Crews erect a steel framework for solar panels atop the Social Sciences Parking Structure at UC Irvine. The solar photovoltaic canopy is part of a project that will quadruple the amount of green power the campus generates onsite. Steve Zylius / UC Irvine

Irvine, Calif., Nov. 4, 2014 —UC Irvine is quadrupling the amount of green power it generates on-site with the addition of solar photovoltaic canopies on three campus parking structure roofs.

Construction has already begun on the Social Science Parking Structure on Campus Drive. It will be followed by installations on the Student Center Parking Structure on Pereira Drive and the Mesa Parking Structure on Mesa Road. When the work is completed early next year, more than 11,700 newly placed solar panels will generate up to 3.2 megawatts of power, the amount needed to meet the electrical needs of 1,800 homes.

“We are pleased to be adding more renewable resources to our campus energy infrastructure in support of the University of California’s goal of carbon neutrality by 2025,” said Wendell Brase, UCI vice chancellor for administrative and business services and co-chair of UC President Janet Napolitano’s Global Climate Leadership Council.

UCI is installing the solar PV systems under a 25-year power purchase agreement with a subsidiary of NextEra Energy Resources LLC. Under the terms of the agreement, the subsidiary will own and maintain the solar installations and sell electricity to the campus at a price below what UCI would expect to pay a utility.

“The entire University of California system has accelerated efforts to use renewable energy, and that’s a vision we stand behind,” said Andrew Beebe, vice president of distributed generation at NextEra Energy Resources. “As a clean energy leader, we are proud to be working with UC Irvine to bring emission-free energy to the campus.”

The panels are manufactured by SolarWorld Americas Inc., based in Hillsboro, Ore. They employ a new technology that utilizes glass vs. traditional photovoltaic backing, which makes them translucent, longer-lasting and more efficient. The solar canopies will provide shade for vehicles parked on the upper deck of each parking structure but will not be so dark that additional lighting will be required.

The project is expected to reduce campus carbon emissions by 1,500 metric tons per year, about the same as taking 320 cars off the road.

The UCI campus currently has three on-site solar installations that supply slightly more than 1 megawatt of power: a 109-kilowatt, ground-mounted concentrated photovoltaic array near the Anteater Recreation Center; a 48-kilowatt photovoltaic array atop the Anteater Parking Structure; and rooftop arrays on a dozen campus buildings that collectively produce 895 kilowatts of energy.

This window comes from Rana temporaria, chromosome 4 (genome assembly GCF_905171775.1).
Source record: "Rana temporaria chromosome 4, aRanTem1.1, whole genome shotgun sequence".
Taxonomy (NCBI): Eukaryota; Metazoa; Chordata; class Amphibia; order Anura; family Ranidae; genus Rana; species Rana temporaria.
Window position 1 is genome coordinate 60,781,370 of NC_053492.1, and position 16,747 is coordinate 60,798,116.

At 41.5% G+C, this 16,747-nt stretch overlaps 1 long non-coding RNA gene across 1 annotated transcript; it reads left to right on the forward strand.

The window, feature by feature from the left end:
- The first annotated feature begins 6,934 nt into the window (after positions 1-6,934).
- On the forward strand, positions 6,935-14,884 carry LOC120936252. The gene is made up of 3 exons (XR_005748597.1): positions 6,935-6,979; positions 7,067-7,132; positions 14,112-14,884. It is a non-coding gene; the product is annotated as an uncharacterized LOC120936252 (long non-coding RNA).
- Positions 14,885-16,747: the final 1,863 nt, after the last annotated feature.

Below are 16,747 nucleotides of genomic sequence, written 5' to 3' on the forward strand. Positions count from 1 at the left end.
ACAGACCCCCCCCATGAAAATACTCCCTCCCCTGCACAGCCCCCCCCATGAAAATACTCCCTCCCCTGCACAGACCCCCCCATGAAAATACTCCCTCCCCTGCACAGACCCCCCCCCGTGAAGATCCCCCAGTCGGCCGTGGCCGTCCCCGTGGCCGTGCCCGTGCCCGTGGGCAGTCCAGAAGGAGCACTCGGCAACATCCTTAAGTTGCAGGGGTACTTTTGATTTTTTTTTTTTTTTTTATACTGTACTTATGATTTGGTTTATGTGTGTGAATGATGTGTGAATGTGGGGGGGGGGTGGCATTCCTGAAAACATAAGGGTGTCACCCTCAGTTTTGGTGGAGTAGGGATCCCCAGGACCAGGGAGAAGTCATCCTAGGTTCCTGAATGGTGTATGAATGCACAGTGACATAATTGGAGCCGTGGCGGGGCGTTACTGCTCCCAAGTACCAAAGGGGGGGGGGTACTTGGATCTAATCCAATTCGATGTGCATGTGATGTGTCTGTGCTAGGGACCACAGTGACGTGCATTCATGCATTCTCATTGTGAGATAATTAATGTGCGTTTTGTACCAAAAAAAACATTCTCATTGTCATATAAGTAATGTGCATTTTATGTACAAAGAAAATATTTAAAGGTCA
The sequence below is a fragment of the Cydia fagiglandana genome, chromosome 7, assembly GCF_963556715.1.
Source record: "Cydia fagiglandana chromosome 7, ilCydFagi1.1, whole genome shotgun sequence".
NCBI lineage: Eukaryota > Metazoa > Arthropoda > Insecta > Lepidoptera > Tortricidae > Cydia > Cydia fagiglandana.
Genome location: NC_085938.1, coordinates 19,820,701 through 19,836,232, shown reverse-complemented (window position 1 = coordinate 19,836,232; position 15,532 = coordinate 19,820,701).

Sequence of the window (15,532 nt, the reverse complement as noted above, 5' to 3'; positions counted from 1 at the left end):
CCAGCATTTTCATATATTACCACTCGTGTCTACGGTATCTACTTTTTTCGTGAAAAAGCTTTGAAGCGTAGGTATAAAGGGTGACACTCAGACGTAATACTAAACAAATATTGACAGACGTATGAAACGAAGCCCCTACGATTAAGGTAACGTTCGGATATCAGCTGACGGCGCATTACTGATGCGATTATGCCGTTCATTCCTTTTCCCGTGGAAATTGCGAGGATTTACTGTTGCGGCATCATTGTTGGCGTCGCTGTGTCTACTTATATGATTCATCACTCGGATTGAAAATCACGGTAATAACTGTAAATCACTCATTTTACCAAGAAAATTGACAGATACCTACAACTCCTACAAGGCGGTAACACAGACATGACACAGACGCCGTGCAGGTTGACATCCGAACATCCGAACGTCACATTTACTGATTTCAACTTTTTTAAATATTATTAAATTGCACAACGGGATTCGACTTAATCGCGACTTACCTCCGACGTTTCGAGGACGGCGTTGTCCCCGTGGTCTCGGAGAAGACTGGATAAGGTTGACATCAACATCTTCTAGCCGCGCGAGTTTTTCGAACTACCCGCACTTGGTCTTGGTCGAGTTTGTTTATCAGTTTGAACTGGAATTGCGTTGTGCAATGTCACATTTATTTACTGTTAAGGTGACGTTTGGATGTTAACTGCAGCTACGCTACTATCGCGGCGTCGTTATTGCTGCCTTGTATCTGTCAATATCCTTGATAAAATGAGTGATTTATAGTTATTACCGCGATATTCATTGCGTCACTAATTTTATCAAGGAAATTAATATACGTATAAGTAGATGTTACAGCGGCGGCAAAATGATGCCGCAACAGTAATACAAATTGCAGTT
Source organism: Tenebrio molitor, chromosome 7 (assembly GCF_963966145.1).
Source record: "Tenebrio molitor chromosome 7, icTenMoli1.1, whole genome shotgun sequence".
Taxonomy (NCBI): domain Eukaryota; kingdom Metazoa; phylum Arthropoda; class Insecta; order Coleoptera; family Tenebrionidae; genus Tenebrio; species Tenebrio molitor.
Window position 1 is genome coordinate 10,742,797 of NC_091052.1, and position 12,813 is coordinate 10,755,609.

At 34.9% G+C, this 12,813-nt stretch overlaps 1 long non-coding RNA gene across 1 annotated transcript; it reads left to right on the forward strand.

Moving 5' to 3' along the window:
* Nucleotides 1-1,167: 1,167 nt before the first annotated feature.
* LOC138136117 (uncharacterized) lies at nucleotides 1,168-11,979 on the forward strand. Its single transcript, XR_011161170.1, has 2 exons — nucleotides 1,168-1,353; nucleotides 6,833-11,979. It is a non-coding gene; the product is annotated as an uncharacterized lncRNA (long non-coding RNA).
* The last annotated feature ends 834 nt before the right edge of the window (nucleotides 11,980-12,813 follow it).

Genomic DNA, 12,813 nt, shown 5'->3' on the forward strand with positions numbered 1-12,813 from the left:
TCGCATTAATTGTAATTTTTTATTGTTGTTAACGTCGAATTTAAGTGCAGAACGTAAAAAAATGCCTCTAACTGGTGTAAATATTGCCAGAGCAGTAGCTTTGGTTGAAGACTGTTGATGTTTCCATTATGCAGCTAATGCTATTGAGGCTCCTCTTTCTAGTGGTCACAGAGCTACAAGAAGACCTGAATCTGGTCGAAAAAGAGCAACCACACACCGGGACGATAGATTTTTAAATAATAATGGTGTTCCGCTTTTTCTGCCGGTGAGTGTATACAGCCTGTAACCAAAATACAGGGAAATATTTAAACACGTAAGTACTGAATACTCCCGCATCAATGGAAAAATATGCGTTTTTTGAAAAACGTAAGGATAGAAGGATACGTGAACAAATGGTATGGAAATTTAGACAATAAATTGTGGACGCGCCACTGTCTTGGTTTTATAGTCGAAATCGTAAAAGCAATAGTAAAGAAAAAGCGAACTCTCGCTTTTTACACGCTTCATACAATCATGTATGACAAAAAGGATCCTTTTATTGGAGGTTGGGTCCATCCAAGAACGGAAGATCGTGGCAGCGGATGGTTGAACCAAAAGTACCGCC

Media Contact: Cathy Lawhon, Writer –

About NextEra Energy Resources: NextEra Energy Resources LLC (together with its affiliated entities, NextEra Energy Resources), is a clean energy leader and is one of the largest wholesale generators of electric power in the U.S., with approximately 18,300 megawatts of generating capacity primarily in 24 states and Canada as of year-end 2013. NextEra Energy Resources, together with its affiliated entities, is the largest generator in North America of renewable energy from the wind and sun. The business operates clean, emissions-free nuclear power generation facilities in New Hampshire, Iowa and Wisconsin as part of the NextEra Energy nuclear fleet, which is one of the largest in the United States. NextEra Energy Resources LLC is a subsidiary of Juno Beach, Fla.-based NextEra Energy Inc. (NYSE:NEE). For more information, visit

About the University of California, Irvine: Founded in 1965, UCI is the youngest member of the prestigious Association of American Universities. The campus has produced three Nobel laureates and is known for its academic achievement, premier research, innovation and anteater mascot. Led by Chancellor Howard Gillman, UCI has more than 28,000 students and offers 192 degree programs. Located in one of the world’s safest and most economically vibrant communities, it’s Orange County’s second-largest employer, contributing $4.8 billion annually to the local economy.

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